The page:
To beginning graduate students, Dr. Olazagoitia-Garmendia advised students not to hurry. She also added, “Make sure you go to a lab where you will be able to learn, but also to enjoy your work. Working as a researcher is often frustrating, so I found it important to be motivated by my project and to always keep trying to find the answer. Even if sometimes you have to try 1000 times.” She also advised that spending time to find a great lab is time that is very well spent, particularly if you are not sure what research you want to pursue. In addition, she stated that it is very important to reconcile the hours you work in the lab with self-care, such as doing sports, meeting friends and family, and getting time for yourself outside of the lab.

When asked about the greatest challenge she has encountered in her career, Dr. Olazagoitia-Garmendia mentioned that it was living the Covid-19 pandemic during her Ph.D. She recalled, “I was in the middle of the thesis when the pandemic started. Like everyone else, I had personal hard times, but professionally it was not easy either.” The uncertainty of the future scared her, and she started wondering if she would have enough time to finish her Ph.D. “We all have the same fears and concerns, like when will I publish my work? Will I have a supportive mentor? Will I be able to finish my Ph.D.?” She also agrees that it is very enriching to meet other students and share your feelings, so one realizes that you are not alone. Thanks to different virtual RNA meetings and conferences, she realized that the entire community had similar thoughts and problems. She said, “Once again, sharing my feelings with other colleagues helped a lot.”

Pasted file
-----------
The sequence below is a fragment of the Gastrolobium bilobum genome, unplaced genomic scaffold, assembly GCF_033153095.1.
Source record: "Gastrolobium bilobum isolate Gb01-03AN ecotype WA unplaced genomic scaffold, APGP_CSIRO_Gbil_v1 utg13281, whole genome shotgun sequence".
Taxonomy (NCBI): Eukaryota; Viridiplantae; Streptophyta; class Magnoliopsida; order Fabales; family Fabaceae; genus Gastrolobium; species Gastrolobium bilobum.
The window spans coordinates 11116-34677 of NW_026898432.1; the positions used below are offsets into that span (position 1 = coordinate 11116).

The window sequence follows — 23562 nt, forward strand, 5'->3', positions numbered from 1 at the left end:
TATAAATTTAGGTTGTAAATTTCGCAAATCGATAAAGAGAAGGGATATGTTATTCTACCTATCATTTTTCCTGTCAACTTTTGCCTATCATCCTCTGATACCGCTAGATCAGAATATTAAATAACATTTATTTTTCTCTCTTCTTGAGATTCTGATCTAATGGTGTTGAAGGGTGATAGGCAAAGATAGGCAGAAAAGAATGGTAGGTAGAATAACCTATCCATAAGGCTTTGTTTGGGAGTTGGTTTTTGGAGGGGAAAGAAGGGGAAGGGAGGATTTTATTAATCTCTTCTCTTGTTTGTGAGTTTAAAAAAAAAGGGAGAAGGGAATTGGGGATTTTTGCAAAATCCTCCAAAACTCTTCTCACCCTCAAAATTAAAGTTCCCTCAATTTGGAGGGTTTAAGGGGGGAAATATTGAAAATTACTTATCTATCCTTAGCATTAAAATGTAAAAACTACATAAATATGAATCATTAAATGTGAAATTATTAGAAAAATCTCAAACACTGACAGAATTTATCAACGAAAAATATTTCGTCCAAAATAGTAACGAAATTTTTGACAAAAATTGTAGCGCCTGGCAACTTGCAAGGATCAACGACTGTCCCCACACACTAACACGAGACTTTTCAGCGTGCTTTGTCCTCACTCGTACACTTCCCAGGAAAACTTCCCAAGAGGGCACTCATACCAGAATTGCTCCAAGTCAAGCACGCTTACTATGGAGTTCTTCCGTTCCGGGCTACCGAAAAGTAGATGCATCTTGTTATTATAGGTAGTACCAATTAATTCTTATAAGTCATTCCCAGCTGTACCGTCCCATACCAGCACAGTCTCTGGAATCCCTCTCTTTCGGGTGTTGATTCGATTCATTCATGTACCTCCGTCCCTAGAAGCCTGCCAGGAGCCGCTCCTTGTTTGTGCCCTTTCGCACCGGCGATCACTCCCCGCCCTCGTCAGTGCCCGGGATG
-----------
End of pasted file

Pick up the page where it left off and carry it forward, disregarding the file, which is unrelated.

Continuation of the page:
As a woman in science who is surrounded by women in science, Dr. Olazagoitia-Garmendia feels immense admiration for all women that, despite many obstacles, decide to stay in science. She states, “I think that seeing more women in our field that are starting their labs and becoming group leaders motivates Ph.D. students and early post-docs to keep working.” She then added, “I would like to thank them, starting with my mentors Drs. Ainara Castellanos-Rubio and Izortze Santin, for being great references, and I would like to praise their efforts to make science a place of equality.” She is confident that working as part of a more equitable scientific community will be beneficial for all.

Her favorite manuscript in RNA is Evolutionary divergence of Firre localization and expression, RNA (2022) by Much et. al. “One of the main issues when I was working with lncRNAs was the lack of murine homologs of candidates to test our results in mice models. Then I came across this nice work showing the complexity of lncRNAs,  highlighting the dynamic nature of these molecules.” Due to the Covid-19 pandemic, she has yet to attend an in-person RNA Society meeting, but she hopes she can make it to the 2024 meeting in Scotland. Dr. Olazagoitia-Garmendia can be found on Twitter @ane_ola. When asked about her favorite RNA, she said, “Considering my background, I have no doubts in choosing a favorite RNA: lncRNAs.” She finds the many biological functions of lncRNAs to be interesting, and many aspects are yet to be elucidated. She then ended saying, “Combining lncRNAs with RNA modifications results in an exciting modern RNA world to be discovered.”

You can find Dr. Olazagoitia-Garmendia on twitter @ane_ola